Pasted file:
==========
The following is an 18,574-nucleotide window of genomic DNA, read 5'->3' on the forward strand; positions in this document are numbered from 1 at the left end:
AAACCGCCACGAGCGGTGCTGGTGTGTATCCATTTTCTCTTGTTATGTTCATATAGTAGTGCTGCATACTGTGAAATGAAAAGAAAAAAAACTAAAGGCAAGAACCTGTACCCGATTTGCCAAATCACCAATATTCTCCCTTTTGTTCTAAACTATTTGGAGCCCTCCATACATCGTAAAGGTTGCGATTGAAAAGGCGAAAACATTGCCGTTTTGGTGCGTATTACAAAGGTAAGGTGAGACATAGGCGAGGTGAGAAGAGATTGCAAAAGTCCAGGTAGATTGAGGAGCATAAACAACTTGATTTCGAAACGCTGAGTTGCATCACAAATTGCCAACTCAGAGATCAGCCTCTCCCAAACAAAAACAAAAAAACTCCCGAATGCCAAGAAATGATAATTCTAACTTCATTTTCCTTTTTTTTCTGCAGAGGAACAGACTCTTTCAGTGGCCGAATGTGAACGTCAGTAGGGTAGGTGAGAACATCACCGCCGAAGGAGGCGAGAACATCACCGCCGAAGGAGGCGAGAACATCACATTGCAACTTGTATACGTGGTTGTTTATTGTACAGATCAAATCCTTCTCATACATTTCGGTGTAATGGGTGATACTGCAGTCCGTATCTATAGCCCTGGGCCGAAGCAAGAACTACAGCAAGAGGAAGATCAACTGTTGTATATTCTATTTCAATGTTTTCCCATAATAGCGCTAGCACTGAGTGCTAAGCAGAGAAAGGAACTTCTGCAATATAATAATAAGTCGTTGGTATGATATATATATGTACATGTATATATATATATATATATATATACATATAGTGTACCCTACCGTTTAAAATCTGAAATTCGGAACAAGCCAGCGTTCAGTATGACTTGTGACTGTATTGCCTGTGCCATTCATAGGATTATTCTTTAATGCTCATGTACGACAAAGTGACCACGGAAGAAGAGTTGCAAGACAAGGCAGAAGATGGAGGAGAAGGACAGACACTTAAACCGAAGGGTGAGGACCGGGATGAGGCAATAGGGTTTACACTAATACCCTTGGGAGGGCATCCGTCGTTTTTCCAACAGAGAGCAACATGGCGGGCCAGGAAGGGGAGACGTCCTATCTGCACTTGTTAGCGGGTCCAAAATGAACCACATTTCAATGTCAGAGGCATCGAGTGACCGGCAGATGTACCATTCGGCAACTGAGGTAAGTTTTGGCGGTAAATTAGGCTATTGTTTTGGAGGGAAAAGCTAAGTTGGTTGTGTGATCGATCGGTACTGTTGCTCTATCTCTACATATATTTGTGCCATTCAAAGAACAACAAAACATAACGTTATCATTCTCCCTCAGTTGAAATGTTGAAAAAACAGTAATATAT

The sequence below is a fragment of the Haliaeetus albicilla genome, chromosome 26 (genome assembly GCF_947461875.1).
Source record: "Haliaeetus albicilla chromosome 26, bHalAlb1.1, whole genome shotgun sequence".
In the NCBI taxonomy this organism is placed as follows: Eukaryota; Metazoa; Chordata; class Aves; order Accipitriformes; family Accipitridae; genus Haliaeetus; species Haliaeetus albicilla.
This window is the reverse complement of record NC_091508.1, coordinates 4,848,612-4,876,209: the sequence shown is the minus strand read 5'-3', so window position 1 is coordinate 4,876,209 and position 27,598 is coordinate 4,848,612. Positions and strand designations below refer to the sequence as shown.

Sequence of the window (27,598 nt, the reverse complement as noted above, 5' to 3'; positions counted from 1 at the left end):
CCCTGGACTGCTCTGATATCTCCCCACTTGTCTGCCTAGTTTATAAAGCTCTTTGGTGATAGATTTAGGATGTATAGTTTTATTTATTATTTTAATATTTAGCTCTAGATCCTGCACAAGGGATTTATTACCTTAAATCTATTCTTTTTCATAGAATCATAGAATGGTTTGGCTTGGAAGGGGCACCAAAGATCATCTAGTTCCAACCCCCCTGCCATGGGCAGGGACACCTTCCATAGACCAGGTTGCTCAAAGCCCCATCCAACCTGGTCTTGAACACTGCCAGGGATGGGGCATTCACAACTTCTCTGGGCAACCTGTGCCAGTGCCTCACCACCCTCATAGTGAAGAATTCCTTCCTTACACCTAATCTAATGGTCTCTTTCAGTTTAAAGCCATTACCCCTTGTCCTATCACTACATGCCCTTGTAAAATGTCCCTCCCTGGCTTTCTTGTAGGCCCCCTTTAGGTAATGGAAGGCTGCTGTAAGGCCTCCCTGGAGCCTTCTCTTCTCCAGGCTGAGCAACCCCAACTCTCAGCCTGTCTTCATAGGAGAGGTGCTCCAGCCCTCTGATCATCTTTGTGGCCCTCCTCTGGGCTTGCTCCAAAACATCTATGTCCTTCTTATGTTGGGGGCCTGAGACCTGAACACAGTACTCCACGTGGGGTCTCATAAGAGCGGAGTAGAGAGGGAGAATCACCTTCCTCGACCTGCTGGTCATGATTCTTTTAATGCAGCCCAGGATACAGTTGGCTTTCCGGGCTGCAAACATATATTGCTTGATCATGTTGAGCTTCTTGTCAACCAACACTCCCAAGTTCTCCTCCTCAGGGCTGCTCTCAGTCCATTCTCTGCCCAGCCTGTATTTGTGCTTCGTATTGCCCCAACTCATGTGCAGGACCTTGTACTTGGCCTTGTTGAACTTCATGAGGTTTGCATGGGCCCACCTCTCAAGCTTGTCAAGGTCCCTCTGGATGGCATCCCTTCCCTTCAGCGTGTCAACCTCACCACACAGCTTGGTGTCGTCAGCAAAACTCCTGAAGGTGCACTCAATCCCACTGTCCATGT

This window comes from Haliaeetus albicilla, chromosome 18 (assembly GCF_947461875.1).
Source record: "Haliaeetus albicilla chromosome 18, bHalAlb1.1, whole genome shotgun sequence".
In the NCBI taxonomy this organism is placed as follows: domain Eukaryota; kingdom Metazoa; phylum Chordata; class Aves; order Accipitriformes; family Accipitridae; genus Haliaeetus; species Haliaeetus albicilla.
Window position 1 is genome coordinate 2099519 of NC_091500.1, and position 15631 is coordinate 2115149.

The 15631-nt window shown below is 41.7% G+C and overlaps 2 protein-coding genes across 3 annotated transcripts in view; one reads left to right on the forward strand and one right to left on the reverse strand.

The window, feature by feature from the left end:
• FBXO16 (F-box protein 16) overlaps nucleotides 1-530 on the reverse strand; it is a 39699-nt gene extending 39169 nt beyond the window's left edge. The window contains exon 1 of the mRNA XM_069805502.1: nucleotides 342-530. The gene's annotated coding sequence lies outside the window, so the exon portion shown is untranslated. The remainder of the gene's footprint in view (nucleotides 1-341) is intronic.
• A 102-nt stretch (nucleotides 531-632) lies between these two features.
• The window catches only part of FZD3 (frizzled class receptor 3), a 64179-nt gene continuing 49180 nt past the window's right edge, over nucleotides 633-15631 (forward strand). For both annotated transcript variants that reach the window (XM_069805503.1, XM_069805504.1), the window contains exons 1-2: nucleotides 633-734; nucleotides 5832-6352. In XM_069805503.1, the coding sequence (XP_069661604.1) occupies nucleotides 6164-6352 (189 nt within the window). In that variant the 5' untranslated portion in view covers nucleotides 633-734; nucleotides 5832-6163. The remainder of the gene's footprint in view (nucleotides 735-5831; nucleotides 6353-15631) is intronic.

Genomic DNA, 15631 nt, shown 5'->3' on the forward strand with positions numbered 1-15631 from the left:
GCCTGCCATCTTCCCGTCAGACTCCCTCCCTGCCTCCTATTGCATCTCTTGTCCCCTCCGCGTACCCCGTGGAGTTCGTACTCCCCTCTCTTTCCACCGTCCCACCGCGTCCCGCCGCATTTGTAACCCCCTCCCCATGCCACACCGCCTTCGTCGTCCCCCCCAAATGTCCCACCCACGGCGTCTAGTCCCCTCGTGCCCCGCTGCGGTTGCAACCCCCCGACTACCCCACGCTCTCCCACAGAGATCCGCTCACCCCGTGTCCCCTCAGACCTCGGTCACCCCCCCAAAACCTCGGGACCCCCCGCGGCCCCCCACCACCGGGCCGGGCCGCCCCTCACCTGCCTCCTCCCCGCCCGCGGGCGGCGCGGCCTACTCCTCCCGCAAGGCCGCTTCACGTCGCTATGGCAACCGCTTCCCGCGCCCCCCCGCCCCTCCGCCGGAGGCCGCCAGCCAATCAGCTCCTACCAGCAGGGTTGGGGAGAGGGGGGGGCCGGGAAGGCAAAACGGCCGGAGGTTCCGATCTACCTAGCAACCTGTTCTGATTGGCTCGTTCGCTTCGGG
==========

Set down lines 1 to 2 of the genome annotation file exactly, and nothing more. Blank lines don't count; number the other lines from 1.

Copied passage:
The following is an 18,574-nucleotide window of genomic DNA, read 5'->3' on the forward strand; positions in this document are numbered from 1 at the left end:
AAACCGCCACGAGCGGTGCTGGTGTGTATCCATTTTCTCTTGTTATGTTCATATAGTAGTGCTGCATACTGTGAAATGAAAAGAAAAAAAACTAAAGGCAAGAACCTGTACCCGATTTGCCAAATCACCAATATTCTCCCTTTTGTTCTAAACTATTTGGAGCCCTCCATACATCGTAAAGGTTGCGATTGAAAAGGCGAAAACATTGCCGTTTTGGTGCGTATTACAAAGGTAAGGTGAGACATAGGCGAGGTGAGAAGAGATTGCAAAAGTCCAGGTAGATTGAGGAGCATAAACAACTTGATTTCGAAACGCTGAGTTGCATCACAAATTGCCAACTCAGAGATCAGCCTCTCCCAAACAAAAACAAAAAAACTCCCGAATGCCAAGAAATGATAATTCTAACTTCATTTTCCTTTTTTTTCTGCAGAGGAACAGACTCTTTCAGTGGCCGAATGTGAACGTCAGTAGGGTAGGTGAGAACATCACCGCCGAAGGAGGCGAGAACATCACCGCCGAAGGAGGCGAGAACATCACATTGCAACTTGTATACGTGGTTGTTTATTGTACAGATCAAATCCTTCTCATACATTTCGGTGTAATGGGTGATACTGCAGTCCGTATCTATAGCCCTGGGCCGAAGCAAGAACTACAGCAAGAGGAAGATCAACTGTTGTATATTCTATTTCAATGTTTTCCCATAATAGCGCTAGCACTGAGTGCTAAGCAGAGAAAGGAACTTCTGCAATATAATAATAAGTCGTTGGTATGATATATATATGTACATGTATATATATATATATATATATATACATATAGTGTACCCTACCGTTTAAAATCTGAAATTCGGAACAAGCCAGCGTTCAGTATGACTTGTGACTGTATTGCCTGTGCCATTCATAGGATTATTCTTTAATGCTCATGTACGACAAAGTGACCACGGAAGAAGAGTTGCAAGACAAGGCAGAAGATGGAGGAGAAGGACAGACACTTAAACCGAAGGGTGAGGACCGGGATGAGGCAATAGGGTTTACACTAATACCCTTGGGAGGGCATCCGTCGTTTTTCCAACAGAGAGCAACATGGCGGGCCAGGAAGGGGAGACGTCCTATCTGCACTTGTTAGCGGGTCCAAAATGAACCACATTTCAATGTCAGAGGCATCGAGTGACCGGCAGATGTACCATTCGGCAACTGAGGTAAGTTTTGGCGGTAAATTAGGCTATTGTTTTGGAGGGAAAAGCTAAGTTGGTTGTGTGATCGATCGGTACTGTTGCTCTATCTCTACATATATTTGTGCCATTCAAAGAACAACAAAACATAACGTTATCATTCTCCCTCAGTTGAAATGTTGAAAAAACAGTAATATAT